While changes to the flight schedule are a direct consequence of the Sept. 11 terror attacks in the United States, other changes are a result of restructuring that the company planned prior to the tragic events in the United States.
Company spokeswoman Indre Paliuliene said, "Lithuanian Airlines will cut afternoon flights to and from Amsterdam as of Jan. 14, 2002."
Amsterdam's Schipol Airport is a major hub for many trans-Atlantic passengers and this will mean that instead of 10 flights per week to Amsterdam there will be only seven.
After Sept. 11 the airline industry has seen a major slowdown in air travel, especially by business passengers, who make up a large portion of Lietuvos Avialinijos' passengers. According to Vidas Zvinis, director of strategy at the company, "before the Sept. 11 events, we had seen passenger numbers increase 10 percent in the first nine months of the year. Now we predict a 7 percent decrease for the last three months of the year compared with last year."
But not all the changes are due to the attacks on the United States and the global slowdown in air travel. Long before September the airline had been undergoing restructuring in preparation for privatization and had been receiving advice and seeking investors.
According to Liutauras Radzevicius, a lawyer for the State Property Fund, which handles privatization, a German consortium was confirmed on Oct. 21 as winner of a tender to find a consultancy to handle the process. Indacon Consulting will work on the project alongside PricewaterhouseCoopers, the Lithuanian government's privatization advisers.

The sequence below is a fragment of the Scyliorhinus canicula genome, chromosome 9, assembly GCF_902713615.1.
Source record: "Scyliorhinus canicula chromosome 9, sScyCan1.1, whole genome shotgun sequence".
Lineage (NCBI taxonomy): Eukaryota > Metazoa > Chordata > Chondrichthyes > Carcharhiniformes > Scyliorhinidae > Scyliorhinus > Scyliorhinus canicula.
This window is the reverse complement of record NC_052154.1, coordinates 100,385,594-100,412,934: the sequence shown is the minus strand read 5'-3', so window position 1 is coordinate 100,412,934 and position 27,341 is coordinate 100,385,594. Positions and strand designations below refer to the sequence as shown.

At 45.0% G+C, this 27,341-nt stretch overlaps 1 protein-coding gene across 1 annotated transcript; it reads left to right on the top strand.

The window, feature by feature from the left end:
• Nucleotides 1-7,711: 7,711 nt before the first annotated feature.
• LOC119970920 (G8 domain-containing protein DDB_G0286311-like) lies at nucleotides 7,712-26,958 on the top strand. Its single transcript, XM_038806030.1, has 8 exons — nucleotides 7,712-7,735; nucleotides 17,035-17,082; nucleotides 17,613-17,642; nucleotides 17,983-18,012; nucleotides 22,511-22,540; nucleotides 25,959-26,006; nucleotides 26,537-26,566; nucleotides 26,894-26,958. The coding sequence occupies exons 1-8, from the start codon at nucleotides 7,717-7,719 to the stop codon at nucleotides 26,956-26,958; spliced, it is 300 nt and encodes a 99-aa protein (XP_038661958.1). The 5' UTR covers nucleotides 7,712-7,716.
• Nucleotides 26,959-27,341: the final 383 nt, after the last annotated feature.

The State Property Fund believes the Sept. 11 attacks have not had a major impact in Lithuania. "The biggest impact of the terror attacks was on large airline companies, but we do see an increase in fuel prices, insurance costs and ticket prices," said Radzevicius. He also believes that additional spending may be seen in the area of air security.
The major effect of the restructuring of the company will be on its work force - currently 1,000-strong. Initial plans were for a 10 percent layoff, but Zvinis said eventually it would be in the area of 18 percent to 20 percent.
"There are too many employees for effective management," said Radzevicius. "Under normal management it would have only 700 employees." A meeting of the airline's board scheduled for Oct. 26 was due to decide on the precise nature of the layoffs but was postponed for unspecified reasons.
Lietuvos Avialinijos is in the process of selling two of its Soviet made aircraft. It has already signed contracts to sell the planes and has received a deposit for one of them. Radzevicius believes that the difference between the sale price and the amount the airline had so far actually received for the two planes is one of the major reasons for the 8.3 million litas ($2.07 million) loss it incurred in the first six months of this year.
The airline's representatives have already met with such large airline companies as Lufthansa, KLM, and Scandinavian Airlines, which have all shown interest in the privatization. But as Radzevicius points out, these airlines are themselves in the process of restructuring after the events of Sept. 11 and there may be difficulties in finding a willing investor in the very near future.